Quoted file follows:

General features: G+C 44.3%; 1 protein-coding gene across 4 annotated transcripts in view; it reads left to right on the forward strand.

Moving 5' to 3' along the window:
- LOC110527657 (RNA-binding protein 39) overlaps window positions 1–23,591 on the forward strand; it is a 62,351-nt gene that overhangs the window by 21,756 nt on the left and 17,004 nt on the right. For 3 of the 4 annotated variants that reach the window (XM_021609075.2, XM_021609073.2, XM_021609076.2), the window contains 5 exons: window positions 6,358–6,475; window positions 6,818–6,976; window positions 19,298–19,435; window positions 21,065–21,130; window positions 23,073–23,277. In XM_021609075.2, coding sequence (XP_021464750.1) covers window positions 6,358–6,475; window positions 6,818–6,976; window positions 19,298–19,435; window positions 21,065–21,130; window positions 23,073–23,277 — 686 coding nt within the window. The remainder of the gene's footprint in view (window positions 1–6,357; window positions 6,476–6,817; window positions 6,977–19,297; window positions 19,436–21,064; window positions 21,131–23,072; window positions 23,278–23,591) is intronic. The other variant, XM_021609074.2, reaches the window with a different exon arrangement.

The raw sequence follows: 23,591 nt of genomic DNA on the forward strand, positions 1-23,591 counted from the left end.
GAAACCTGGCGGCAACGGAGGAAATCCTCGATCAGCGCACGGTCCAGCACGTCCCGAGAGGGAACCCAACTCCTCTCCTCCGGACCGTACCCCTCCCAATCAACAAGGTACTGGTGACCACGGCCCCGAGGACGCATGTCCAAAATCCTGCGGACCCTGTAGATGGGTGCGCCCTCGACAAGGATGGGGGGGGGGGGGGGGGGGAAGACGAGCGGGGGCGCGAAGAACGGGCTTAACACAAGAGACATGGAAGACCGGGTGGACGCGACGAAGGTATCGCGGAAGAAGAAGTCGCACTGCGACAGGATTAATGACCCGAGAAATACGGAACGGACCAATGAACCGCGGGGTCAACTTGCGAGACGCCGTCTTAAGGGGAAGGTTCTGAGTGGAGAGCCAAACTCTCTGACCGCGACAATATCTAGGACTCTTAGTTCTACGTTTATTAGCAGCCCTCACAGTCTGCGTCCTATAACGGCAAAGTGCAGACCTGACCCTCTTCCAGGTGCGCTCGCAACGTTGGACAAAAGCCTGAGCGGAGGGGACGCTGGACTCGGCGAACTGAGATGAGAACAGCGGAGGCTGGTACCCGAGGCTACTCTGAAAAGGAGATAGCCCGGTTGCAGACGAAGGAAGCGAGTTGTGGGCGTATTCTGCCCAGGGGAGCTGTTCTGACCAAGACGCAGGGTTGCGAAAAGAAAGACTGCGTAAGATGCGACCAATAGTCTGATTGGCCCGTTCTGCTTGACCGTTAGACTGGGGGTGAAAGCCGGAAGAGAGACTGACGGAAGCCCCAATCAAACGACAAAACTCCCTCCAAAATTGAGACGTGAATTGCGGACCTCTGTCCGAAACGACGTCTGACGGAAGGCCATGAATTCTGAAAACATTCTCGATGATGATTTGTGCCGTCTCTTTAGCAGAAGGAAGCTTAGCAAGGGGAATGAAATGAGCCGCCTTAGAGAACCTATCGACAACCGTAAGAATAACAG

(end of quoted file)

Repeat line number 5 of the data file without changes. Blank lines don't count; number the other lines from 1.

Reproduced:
GAAACCTGGCGGCAACGGAGGAAATCCTCGATCAGCGCACGGTCCAGCACGTCCCGAGAGGGAACCCAACTCCTCTCCTCCGGACCGTACCCCTCCCAATCAACAAGGTACTGGTGACCACGGCCCCGAGGACGCATGTCCAAAATCCTGCGGACCCTGTAGATGGGTGCGCCCTCGACAAGGATGGGGGGGGGGGGGGGGGGGAAGACGAGCGGGGGCGCGAAGAACGGGCTTAACACAAGAGACATGGAAGACCGGGTGGACGCGACGAAGGTATCGCGGAAGAAGAAGTCGCACTGCGACAGGATTAATGACCCGAGAAATACGGAACGGACCAATGAACCGCGGGGTCAACTTGCGAGACGCCGTCTTAAGGGGAAGGTTCTGAGTGGAGAGCCAAACTCTCTGACCGCGACAATATCTAGGACTCTTAGTTCTACGTTTATTAGCAGCCCTCACAGTCTGCGTCCTATAACGGCAAAGTGCAGACCTGACCCTCTTCCAGGTGCGCTCGCAACGTTGGACAAAAGCCTGAGCGGAGGGGACGCTGGACTCGGCGAACTGAGATGAGAACAGCGGAGGCTGGTACCCGAGGCTACTCTGAAAAGGAGATAGCCCGGTTGCAGACGAAGGAAGCGAGTTGTGGGCGTATTCTGCCCAGGGGAGCTGTTCTGACCAAGACGCAGGGTTGCGAAAAGAAAGACTGCGTAAGATGCGACCAATAGTCTGATTGGCCCGTTCTGCTTGACCGTTAGACTGGGGGTGAAAGCCGGAAGAGAGACTGACGGAAGCCCCAATCAAACGACAAAACTCCCTCCAAAATTGAGACGTGAATTGCGGACCTCTGTCCGAAACGACGTCTGACGGAAGGCCATGAATTCTGAAAACATTCTCGATGATGATTTGTGCCGTCTCTTTAGCAGAAGGAAGCTTAGCAAGGGGAATGAAATGAGCCGCCTTAGAGAACCTATCGACAACCGTAAGAATAACAG